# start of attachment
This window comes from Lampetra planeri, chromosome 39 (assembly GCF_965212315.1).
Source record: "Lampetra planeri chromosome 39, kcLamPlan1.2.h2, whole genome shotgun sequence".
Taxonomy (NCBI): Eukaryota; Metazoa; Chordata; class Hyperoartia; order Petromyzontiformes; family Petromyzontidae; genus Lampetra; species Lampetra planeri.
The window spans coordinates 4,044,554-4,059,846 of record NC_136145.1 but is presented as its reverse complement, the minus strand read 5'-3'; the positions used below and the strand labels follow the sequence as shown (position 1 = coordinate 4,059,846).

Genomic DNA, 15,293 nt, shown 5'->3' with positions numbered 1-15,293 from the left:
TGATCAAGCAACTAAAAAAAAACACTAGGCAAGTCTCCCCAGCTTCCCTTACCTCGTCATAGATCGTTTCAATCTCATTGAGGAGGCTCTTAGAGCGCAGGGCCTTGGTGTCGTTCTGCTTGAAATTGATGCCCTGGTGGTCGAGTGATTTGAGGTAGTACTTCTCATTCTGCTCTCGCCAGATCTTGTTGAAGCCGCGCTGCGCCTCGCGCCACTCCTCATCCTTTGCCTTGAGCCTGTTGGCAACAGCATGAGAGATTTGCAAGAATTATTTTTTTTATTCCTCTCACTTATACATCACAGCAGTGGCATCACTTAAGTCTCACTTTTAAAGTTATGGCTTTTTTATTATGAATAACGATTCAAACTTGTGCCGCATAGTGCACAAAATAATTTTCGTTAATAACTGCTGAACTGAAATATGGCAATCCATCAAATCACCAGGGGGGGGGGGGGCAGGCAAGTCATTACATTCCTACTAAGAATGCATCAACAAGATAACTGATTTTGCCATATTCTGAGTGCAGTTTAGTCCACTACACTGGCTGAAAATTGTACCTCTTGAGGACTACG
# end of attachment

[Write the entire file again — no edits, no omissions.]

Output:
This window comes from Lampetra planeri, chromosome 39 (assembly GCF_965212315.1).
Source record: "Lampetra planeri chromosome 39, kcLamPlan1.2.h2, whole genome shotgun sequence".
Taxonomy (NCBI): Eukaryota; Metazoa; Chordata; class Hyperoartia; order Petromyzontiformes; family Petromyzontidae; genus Lampetra; species Lampetra planeri.
The window spans coordinates 4,044,554-4,059,846 of record NC_136145.1 but is presented as its reverse complement, the minus strand read 5'-3'; the positions used below and the strand labels follow the sequence as shown (position 1 = coordinate 4,059,846).

Genomic DNA, 15,293 nt, shown 5'->3' with positions numbered 1-15,293 from the left:
TGATCAAGCAACTAAAAAAAAACACTAGGCAAGTCTCCCCAGCTTCCCTTACCTCGTCATAGATCGTTTCAATCTCATTGAGGAGGCTCTTAGAGCGCAGGGCCTTGGTGTCGTTCTGCTTGAAATTGATGCCCTGGTGGTCGAGTGATTTGAGGTAGTACTTCTCATTCTGCTCTCGCCAGATCTTGTTGAAGCCGCGCTGCGCCTCGCGCCACTCCTCATCCTTTGCCTTGAGCCTGTTGGCAACAGCATGAGAGATTTGCAAGAATTATTTTTTTTATTCCTCTCACTTATACATCACAGCAGTGGCATCACTTAAGTCTCACTTTTAAAGTTATGGCTTTTTTATTATGAATAACGATTCAAACTTGTGCCGCATAGTGCACAAAATAATTTTCGTTAATAACTGCTGAACTGAAATATGGCAATCCATCAAATCACCAGGGGGGGGGGGGGCAGGCAAGTCATTACATTCCTACTAAGAATGCATCAACAAGATAACTGATTTTGCCATATTCTGAGTGCAGTTTAGTCCACTACACTGGCTGAAAATTGTACCTCTTGAGGACTACG